MANGO and COCONUT – after the oatmeal is cooked, add in chunks of mango and unsweetened flaked coconut. Top with coconut milk.

APPLE CINNAMON – add in peeled and diced apples and raisins to boiling water, along with your oats. When oats are cooked, sprinkle in cinnamon. Top with rice milk.

SPICED PUMPKIN/SQUASH – when the oatmeal is halfway through cooking, add in 3-4 tablespoons of pureed pumpkin or squash. Stir until combined and add in 1/4 teaspoon each of cinnamon, ginger, nutmeg and vanilla. Feel free to add in any sugar to taste, though I generally sweeten oatmeal with chopped dates. Top with soy milk.

APRICOTS and YOGURT – after oatmeal has been cooked, stir in 2-3 tablespoons of apricot puree and 2-3 tablespoons of plain yogurt.

How do you like to dress up your oats?


Chia Seed Pudding

I must admit, I’m late to jump onto the chia seed bandwagon. I’ve seen them on the shelves of my local health food store, and all over posts in blogs and on instagram, but I only just got around to buying some last weekend. What took me so long? Ch-ch-ch-chia! I did a little reading (read: google’d) on chia seeds for babies, and the opinions seem to be split. Some think they’re good for baby, others think they’re not as good as they are for adults so why bother? Kian eats chia seeds by default if they’re in my food. I haven’t started to continually add them to his meals, but I probably will, because as a vegetarian, chia seeds have so much great stuff in them! They are high in protein, have a high density of omega-3 fatty acids, are full of antioxidants, and have 3 times more calcium than a serving of milk! Like I said, what took me so long?

I used Prana Ground White Chia Seeds.

I used Prana Ground White Chia Seeds.

I read somewhere that the best way for baby to get the nutrients from chia seeds is for breastfeeding moms to eat them and transfer all the goodness through breastmilk. So if you need any other excuse to eat this yummy chia seed pudding, feel free to tell yourself you’re doing it for the ramped up boob juice, and not because it’s incredibly delicious…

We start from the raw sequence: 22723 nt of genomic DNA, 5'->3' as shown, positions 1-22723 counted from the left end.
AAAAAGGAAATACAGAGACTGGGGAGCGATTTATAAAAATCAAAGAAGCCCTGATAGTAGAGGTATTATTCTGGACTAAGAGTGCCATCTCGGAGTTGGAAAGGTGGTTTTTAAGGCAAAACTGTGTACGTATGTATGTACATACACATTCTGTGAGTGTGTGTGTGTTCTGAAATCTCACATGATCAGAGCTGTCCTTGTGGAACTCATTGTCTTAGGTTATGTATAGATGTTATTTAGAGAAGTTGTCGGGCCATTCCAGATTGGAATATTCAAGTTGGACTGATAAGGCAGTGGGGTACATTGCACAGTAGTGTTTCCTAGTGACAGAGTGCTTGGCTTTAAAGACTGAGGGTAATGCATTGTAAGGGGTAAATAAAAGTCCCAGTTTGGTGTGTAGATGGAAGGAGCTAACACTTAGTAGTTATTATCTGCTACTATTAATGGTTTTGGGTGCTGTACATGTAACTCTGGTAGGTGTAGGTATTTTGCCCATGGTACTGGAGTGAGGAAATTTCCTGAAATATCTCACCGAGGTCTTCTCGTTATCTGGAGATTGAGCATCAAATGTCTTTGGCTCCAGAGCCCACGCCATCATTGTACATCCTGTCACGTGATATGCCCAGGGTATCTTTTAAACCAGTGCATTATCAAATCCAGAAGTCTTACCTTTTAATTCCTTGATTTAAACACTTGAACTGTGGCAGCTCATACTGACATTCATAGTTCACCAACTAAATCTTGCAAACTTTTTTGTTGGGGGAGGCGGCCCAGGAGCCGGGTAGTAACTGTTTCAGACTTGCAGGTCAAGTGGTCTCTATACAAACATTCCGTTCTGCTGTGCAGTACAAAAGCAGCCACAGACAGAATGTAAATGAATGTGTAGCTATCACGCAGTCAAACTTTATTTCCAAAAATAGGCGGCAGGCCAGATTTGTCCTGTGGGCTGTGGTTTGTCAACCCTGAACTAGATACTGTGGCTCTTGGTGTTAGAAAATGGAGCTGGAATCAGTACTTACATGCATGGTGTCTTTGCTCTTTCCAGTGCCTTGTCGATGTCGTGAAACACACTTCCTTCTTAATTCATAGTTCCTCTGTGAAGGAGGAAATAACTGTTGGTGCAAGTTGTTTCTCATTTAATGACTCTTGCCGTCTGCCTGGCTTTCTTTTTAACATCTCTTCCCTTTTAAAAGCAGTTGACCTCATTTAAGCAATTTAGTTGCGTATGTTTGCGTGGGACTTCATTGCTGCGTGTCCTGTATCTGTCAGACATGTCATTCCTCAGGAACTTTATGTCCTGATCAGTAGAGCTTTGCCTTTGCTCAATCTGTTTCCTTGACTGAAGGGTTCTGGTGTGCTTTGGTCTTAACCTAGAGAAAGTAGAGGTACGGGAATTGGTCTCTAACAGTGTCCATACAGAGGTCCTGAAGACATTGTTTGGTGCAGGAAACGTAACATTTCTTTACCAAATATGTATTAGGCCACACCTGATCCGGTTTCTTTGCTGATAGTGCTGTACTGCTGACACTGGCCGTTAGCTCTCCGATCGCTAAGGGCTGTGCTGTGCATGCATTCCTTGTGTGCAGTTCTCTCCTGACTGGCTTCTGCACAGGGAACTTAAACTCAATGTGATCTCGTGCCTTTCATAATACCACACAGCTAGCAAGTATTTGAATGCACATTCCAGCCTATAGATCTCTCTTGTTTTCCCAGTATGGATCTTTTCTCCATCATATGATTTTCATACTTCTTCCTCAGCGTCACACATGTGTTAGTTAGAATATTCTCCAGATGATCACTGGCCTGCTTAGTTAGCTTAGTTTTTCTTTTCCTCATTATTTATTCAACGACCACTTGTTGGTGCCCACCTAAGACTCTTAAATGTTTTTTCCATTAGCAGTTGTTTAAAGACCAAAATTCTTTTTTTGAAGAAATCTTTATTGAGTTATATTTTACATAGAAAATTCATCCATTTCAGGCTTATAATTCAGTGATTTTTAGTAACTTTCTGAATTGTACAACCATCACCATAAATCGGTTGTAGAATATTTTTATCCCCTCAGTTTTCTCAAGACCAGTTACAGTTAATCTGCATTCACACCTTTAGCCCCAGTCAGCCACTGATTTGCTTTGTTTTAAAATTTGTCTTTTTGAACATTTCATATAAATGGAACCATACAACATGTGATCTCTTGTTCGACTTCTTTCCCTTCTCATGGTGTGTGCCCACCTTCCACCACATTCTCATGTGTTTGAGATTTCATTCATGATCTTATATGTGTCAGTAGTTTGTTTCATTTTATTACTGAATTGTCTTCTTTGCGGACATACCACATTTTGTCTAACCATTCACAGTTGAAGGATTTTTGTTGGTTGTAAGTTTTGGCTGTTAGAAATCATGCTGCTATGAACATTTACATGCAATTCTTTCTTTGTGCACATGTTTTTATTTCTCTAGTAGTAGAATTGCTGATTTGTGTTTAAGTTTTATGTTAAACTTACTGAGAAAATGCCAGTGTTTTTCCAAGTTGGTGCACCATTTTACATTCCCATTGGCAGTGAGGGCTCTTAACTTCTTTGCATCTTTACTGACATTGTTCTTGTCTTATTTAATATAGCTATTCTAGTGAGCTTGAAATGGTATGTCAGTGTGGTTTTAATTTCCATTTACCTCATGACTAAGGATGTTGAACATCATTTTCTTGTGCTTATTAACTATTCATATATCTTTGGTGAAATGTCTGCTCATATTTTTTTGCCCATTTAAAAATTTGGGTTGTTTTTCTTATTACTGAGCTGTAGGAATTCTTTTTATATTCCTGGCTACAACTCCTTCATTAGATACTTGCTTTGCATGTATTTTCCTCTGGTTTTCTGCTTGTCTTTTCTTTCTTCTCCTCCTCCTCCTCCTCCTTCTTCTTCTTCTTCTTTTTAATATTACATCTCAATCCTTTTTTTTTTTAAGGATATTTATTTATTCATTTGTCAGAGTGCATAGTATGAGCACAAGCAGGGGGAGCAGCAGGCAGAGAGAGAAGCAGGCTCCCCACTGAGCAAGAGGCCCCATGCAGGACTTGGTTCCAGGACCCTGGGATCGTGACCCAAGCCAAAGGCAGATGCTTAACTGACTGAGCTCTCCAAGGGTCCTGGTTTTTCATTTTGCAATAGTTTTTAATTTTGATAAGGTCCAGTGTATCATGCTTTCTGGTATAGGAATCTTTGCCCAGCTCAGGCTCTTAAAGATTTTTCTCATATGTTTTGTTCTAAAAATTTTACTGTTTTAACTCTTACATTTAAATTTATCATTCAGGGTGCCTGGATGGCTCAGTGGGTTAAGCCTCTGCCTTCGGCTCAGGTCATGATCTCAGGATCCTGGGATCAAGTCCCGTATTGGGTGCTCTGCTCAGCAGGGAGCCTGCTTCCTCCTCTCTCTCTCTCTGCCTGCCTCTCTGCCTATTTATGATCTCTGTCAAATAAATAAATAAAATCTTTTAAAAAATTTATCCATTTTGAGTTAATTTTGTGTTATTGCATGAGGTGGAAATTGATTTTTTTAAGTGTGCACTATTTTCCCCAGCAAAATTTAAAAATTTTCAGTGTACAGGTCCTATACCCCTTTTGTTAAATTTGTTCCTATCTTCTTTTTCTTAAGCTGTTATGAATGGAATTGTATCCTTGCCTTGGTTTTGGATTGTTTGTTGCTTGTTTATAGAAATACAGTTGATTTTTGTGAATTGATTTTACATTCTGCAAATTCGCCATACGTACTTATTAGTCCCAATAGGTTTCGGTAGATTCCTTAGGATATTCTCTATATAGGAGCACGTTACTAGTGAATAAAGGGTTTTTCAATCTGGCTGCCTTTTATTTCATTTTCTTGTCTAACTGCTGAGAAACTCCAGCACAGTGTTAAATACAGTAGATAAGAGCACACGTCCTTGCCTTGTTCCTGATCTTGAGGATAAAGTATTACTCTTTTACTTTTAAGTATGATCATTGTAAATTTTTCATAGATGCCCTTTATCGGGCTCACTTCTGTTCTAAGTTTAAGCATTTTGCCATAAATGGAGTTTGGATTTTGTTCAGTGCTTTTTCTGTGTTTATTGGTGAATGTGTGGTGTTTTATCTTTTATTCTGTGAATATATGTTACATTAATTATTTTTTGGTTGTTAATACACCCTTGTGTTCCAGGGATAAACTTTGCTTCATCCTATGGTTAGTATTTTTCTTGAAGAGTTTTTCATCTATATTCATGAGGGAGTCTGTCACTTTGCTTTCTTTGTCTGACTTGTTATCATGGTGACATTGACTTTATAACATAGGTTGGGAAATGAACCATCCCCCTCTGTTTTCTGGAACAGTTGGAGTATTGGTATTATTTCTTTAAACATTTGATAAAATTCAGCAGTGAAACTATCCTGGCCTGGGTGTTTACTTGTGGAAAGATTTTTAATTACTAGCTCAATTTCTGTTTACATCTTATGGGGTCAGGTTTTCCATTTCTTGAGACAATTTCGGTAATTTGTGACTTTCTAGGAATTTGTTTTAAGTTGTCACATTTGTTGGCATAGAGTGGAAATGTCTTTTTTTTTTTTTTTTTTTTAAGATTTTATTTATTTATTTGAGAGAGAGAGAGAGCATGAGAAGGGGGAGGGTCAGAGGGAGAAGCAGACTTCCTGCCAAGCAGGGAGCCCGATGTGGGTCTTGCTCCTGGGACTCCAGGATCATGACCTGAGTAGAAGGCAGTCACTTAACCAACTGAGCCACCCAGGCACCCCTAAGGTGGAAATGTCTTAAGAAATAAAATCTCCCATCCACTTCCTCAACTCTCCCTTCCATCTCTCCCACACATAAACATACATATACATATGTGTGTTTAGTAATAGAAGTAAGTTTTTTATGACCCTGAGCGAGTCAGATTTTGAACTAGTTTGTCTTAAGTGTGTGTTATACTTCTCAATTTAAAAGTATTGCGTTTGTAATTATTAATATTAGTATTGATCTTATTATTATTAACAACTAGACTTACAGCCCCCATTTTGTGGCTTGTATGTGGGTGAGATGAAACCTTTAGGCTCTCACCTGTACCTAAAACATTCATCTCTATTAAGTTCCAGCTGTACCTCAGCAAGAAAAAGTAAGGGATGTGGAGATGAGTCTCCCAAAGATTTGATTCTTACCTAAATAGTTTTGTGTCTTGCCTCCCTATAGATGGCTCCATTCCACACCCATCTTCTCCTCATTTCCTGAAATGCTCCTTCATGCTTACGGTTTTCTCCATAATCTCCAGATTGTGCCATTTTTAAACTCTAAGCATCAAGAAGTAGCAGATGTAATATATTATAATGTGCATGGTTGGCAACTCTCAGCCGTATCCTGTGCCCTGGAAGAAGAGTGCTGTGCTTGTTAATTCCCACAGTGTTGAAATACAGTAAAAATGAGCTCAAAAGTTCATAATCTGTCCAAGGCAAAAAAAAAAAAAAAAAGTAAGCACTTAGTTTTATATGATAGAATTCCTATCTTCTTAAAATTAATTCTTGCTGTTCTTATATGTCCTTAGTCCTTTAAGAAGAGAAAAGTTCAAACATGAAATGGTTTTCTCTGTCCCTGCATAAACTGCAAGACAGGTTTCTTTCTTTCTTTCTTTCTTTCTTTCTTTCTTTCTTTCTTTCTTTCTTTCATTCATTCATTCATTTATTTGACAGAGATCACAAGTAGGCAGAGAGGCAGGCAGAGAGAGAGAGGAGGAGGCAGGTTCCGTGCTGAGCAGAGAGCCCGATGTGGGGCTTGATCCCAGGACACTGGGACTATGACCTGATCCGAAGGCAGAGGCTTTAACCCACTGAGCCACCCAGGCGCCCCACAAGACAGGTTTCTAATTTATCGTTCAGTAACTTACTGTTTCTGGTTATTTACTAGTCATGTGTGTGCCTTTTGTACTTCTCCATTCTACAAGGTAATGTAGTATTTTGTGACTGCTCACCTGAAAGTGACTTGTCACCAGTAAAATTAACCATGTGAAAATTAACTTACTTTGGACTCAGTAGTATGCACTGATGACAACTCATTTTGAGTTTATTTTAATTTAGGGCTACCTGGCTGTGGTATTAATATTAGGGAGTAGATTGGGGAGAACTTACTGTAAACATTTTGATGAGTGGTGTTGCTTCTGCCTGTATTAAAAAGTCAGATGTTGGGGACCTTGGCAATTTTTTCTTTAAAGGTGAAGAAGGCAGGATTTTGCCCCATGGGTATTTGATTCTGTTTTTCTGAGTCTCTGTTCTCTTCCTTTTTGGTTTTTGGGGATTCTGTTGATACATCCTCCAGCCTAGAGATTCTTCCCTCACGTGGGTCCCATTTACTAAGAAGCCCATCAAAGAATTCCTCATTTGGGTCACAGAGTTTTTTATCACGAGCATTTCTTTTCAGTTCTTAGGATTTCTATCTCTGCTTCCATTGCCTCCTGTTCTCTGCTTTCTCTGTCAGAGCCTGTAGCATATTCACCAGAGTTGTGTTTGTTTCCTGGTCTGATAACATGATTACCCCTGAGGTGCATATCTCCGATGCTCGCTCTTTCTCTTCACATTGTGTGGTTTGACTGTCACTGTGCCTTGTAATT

OMG. So good.

OMG. So good.

So here’s a gluten-free, vegan one for the mom’s (and dad’s, and probably older kids who like pudding, but you don’t want to serve them that boxed junk…):

Chocolate Coconut Chia Seed Pudding

1 1/4 cup unsweetened non-dairy milk (I used coconut milk)

1/4 cup chia seeds

3 tablespoons cocoa powder

1 tablespoon sweetener (I used agave, but you can use maple syrup)

dash of cinnamon

pinch of salt

Put all of the ingredients into a glass jar with a lid, give it a stir to make sure the chia seeds don’t clump together, then put the lid on. Shake it. Shake it. Shake it like a polaroid picture, until it is well combined. Stick the jar in the fridge for a minimum of 1 hour, up to overnight, shaking occasionally. Serve chilled with your choice of toppings, ie. berries, bananas, nuts, shredded coconut, dried fruit, etc. and enjoy!

How do you use chia seeds?

Finger foods – Kiwi

I started serving kiwi to Kian when he was about 8 months old. At first, I tried throwing the fruit into my Nutribullet. BAD IDEA. FYI – never do this. The blender broke up the seeds and made things incredibly sour (oops!). So instead, I just mashed it up with a fork and mixed it in with other fruit (mostly banana, but also pear, mango, or apple puree work well).

photo 1

When a kiwi is ripe, it’s soft and very sweet. It’s also a great source of dietary fibre and loaded with antioxidants, making it a great addition to your baby’s fruit rotation. The hardest part about kiwi’s is the waiting period before they ripen. An unripened kiwi is hard and sour, so you’ll be happy you waited patiently… and sad if you cut into too early.

photo 2